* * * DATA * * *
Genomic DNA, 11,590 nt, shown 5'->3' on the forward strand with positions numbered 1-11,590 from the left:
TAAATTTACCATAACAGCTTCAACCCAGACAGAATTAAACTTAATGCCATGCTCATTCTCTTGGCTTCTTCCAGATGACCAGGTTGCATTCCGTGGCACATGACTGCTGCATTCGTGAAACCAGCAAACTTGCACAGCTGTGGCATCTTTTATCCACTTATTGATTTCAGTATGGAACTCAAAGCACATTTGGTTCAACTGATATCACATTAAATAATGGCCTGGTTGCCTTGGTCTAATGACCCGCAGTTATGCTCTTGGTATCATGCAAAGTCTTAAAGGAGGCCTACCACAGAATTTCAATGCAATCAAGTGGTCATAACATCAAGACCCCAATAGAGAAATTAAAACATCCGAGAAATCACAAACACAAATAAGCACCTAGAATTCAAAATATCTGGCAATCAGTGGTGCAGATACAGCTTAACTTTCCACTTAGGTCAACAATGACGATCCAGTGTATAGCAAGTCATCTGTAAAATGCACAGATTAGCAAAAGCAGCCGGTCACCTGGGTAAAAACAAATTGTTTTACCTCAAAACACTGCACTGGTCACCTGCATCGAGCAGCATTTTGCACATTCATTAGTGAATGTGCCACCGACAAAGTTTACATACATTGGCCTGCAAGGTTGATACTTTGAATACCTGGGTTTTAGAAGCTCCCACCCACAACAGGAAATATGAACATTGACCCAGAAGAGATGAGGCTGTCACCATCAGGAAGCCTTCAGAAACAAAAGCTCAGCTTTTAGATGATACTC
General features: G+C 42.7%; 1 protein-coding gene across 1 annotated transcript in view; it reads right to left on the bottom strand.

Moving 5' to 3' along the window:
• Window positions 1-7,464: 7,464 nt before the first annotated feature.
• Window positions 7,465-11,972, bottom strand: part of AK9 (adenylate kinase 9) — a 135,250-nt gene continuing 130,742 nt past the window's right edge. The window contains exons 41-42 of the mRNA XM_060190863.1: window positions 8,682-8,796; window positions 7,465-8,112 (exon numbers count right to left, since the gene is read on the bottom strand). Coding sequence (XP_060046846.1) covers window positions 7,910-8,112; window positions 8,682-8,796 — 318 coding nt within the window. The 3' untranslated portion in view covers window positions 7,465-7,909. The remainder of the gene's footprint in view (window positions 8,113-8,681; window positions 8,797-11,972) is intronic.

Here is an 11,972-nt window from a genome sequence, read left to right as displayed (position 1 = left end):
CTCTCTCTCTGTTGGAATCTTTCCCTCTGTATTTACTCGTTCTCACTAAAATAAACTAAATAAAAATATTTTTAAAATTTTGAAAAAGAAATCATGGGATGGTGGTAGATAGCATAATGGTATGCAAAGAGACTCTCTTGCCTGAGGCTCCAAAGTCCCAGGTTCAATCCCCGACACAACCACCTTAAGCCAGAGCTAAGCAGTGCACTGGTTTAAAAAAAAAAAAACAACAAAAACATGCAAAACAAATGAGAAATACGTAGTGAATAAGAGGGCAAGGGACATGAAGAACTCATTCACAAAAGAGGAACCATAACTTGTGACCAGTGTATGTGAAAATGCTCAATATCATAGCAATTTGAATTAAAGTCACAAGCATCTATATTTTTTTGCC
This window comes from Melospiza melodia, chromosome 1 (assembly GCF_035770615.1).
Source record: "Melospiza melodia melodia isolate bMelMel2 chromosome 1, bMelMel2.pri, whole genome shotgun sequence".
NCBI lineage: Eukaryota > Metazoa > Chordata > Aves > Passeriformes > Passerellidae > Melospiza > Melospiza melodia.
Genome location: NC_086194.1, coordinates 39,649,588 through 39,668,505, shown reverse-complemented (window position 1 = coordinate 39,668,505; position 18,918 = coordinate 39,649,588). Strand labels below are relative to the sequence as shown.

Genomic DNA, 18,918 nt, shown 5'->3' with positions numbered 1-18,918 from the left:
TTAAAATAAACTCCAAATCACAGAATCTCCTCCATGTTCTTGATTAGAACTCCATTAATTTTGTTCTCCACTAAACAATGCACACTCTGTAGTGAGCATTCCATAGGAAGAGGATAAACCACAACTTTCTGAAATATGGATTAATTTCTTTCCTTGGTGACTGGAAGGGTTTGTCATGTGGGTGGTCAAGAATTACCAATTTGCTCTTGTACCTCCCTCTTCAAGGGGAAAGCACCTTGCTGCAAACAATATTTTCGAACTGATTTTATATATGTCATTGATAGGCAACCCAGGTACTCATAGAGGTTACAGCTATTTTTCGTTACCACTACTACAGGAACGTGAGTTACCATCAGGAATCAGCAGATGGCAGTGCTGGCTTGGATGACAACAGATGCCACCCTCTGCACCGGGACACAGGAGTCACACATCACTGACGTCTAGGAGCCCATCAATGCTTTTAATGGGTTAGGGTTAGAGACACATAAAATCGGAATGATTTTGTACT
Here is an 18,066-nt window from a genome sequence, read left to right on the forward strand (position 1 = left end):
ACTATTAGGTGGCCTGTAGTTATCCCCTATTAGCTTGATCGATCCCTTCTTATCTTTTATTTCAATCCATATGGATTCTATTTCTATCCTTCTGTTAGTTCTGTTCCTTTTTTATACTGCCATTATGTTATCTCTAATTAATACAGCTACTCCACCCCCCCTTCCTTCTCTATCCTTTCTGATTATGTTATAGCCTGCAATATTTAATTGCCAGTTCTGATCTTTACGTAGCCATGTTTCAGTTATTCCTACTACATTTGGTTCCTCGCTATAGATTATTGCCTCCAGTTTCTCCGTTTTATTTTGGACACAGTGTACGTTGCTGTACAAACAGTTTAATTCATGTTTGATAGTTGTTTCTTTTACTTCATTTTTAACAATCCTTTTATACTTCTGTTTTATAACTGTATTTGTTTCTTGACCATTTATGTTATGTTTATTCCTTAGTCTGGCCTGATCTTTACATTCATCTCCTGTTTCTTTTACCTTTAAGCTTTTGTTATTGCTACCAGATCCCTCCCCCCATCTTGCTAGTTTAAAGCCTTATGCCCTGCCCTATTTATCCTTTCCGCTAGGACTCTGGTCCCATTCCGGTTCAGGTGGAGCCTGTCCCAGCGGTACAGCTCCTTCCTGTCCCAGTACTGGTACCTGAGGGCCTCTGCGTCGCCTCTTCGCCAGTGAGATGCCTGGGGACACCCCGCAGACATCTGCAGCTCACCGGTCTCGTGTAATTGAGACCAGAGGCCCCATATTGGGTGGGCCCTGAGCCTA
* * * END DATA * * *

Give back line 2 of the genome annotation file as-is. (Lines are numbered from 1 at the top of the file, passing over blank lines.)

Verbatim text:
TAAATTTACCATAACAGCTTCAACCCAGACAGAATTAAACTTAATGCCATGCTCATTCTCTTGGCTTCTTCCAGATGACCAGGTTGCATTCCGTGGCACATGACTGCTGCATTCGTGAAACCAGCAAACTTGCACAGCTGTGGCATCTTTTATCCACTTATTGATTTCAGTATGGAACTCAAAGCACATTTGGTTCAACTGATATCACATTAAATAATGGCCTGGTTGCCTTGGTCTAATGACCCGCAGTTATGCTCTTGGTATCATGCAAAGTCTTAAAGGAGGCCTACCACAGAATTTCAATGCAATCAAGTGGTCATAACATCAAGACCCCAATAGAGAAATTAAAACATCCGAGAAATCACAAACACAAATAAGCACCTAGAATTCAAAATATCTGGCAATCAGTGGTGCAGATACAGCTTAACTTTCCACTTAGGTCAACAATGACGATCCAGTGTATAGCAAGTCATCTGTAAAATGCACAGATTAGCAAAAGCAGCCGGTCACCTGGGTAAAAACAAATTGTTTTACCTCAAAACACTGCACTGGTCACCTGCATCGAGCAGCATTTTGCACATTCATTAGTGAATGTGCCACCGACAAAGTTTACATACATTGGCCTGCAAGGTTGATACTTTGAATACCTGGGTTTTAGAAGCTCCCACCCACAACAGGAAATATGAACATTGACCCAGAAGAGATGAGGCTGTCACCATCAGGAAGCCTTCAGAAACAAAAGCTCAGCTTTTAGATGATACTC